Google: "Judge and Jury"
Last week, Google rolled out a search ranking algorithm update aimed towards “low quality sites.” While we’re all for efforts to improve the quality of search results, what’s happened since is a foreboding signal to online travel sites and consumers of what can happen when Google tightens its grip.
Since the announcement, it is clear that innocent sites are suffering serious consequences, “providing evidence that Google simply cannot distinguish between ‘good’ and ‘bad’ content.” Among the 11.8% affected by this update, are several well known sites: the British Medical Journal (a highly respected and long standing medical resource), the Cult of Mac (a busy and very popular Apple news site), DaniWeb (an IT based support and discussion community) and The Well (which pretty much invented online social networking more than 20 years ago).
Dani Horowitz, CEO and Publisher of DaniWeb, reported an overnight loss of 70% as a result of the Google Farmer Update. Davey Winder, a freelance technology journalist, described the “massive change to the way that search works” as a result of Google’s new algorithm.
“Google is not only judge and jury when it comes to deciding what you really want to search for, it’s also just become the executioner for those sites it deems unworthy. Unfortunately, things get worse when you appreciate that Google is more akin to a secret military court than anything else: not only is the definition of low quality content unknown, but the evidence (in the form of that search algorithm) is a secret. Not only does this mean that innocents get caught in the crossfire, but those sites which are so impacted have no real idea of what they have done wrong or how to put it right…One thing cannot be denied, and that is with this algorithm update Google is seriously hurting genuine of useful original content while at the same time giving third party content publishers a ranking boost. How that is meant to improve the quality of search is, frankly, beyond me.”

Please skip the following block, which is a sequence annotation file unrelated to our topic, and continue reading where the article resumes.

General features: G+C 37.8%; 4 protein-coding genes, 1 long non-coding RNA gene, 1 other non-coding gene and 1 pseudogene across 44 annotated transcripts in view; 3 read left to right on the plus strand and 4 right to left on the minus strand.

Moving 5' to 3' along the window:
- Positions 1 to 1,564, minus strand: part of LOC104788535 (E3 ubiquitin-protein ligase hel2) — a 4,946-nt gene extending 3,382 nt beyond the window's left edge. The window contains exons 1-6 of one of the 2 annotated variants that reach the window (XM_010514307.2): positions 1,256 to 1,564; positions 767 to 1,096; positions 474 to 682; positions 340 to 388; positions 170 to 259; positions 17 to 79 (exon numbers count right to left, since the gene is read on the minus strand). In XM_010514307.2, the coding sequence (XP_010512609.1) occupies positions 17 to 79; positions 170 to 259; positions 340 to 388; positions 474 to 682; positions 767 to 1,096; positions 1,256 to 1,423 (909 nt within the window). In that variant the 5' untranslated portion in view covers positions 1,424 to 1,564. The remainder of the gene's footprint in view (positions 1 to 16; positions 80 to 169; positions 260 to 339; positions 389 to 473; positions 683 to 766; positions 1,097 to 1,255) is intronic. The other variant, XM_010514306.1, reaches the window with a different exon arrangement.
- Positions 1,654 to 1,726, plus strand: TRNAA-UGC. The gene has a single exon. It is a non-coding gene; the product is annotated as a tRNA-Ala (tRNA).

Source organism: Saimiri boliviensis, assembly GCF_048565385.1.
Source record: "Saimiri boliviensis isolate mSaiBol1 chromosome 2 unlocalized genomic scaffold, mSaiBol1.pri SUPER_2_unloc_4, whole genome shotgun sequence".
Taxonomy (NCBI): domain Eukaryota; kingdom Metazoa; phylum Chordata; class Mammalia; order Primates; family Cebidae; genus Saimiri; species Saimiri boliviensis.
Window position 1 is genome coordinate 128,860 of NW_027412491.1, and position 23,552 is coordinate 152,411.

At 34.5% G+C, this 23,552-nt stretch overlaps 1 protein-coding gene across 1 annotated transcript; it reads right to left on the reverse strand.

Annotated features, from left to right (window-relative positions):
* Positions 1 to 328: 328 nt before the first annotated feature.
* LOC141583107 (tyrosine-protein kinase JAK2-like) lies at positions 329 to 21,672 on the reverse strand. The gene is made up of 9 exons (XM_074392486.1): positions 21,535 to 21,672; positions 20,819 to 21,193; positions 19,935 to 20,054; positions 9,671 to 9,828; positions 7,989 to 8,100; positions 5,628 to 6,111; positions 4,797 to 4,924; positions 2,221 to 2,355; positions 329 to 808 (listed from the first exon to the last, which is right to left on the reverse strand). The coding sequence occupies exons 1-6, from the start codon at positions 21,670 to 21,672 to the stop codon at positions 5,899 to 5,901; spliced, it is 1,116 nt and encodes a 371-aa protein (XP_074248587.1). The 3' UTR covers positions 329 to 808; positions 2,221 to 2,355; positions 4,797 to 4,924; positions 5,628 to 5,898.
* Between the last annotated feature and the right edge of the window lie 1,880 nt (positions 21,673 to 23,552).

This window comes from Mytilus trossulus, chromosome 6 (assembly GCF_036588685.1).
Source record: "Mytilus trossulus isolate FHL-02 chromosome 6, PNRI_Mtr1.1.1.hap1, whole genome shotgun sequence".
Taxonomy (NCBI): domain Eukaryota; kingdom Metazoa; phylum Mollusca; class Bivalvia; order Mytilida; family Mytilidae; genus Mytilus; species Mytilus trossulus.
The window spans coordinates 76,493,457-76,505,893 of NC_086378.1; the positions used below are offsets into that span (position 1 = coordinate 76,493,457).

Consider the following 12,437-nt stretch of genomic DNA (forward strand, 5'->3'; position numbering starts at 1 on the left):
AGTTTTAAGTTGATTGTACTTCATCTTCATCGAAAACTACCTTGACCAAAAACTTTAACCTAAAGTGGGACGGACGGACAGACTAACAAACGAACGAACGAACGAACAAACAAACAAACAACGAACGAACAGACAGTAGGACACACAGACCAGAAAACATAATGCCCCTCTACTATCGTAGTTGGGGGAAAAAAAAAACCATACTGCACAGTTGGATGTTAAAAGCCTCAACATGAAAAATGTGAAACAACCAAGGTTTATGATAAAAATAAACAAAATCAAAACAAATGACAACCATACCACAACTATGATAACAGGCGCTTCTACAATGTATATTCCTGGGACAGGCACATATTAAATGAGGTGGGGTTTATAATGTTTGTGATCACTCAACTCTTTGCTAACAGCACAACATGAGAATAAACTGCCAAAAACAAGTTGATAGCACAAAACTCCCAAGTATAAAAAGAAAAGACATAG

Chris Knight, CEO EzineArticles.com, has instituted several changes to get back in Google’s graces, such as rejecting more articles, reducing the number of ads per page, and raising the minimum word count. “Traffic was down 11.5% on Thursday and over 35% on Friday,” Knight wrote. “In our life-to-date, this is the single most significant reduction in market trust we’ve experienced from Google.”
It is clear that his algorithm update has site owners worried. “You’re not on the web if you’re not on Google,” Cult of Mac’s editor Leander Kahney said. “Google is the web — who uses anything else to find stuff?”
At FairSearch.org, we’ve always said consumers – not search engines – should choose winners and losers in the marketplace. That’s why we’re urging the DOJ to protect competition and innovation in online travel search by challenging Google’s takeover of ITA Software.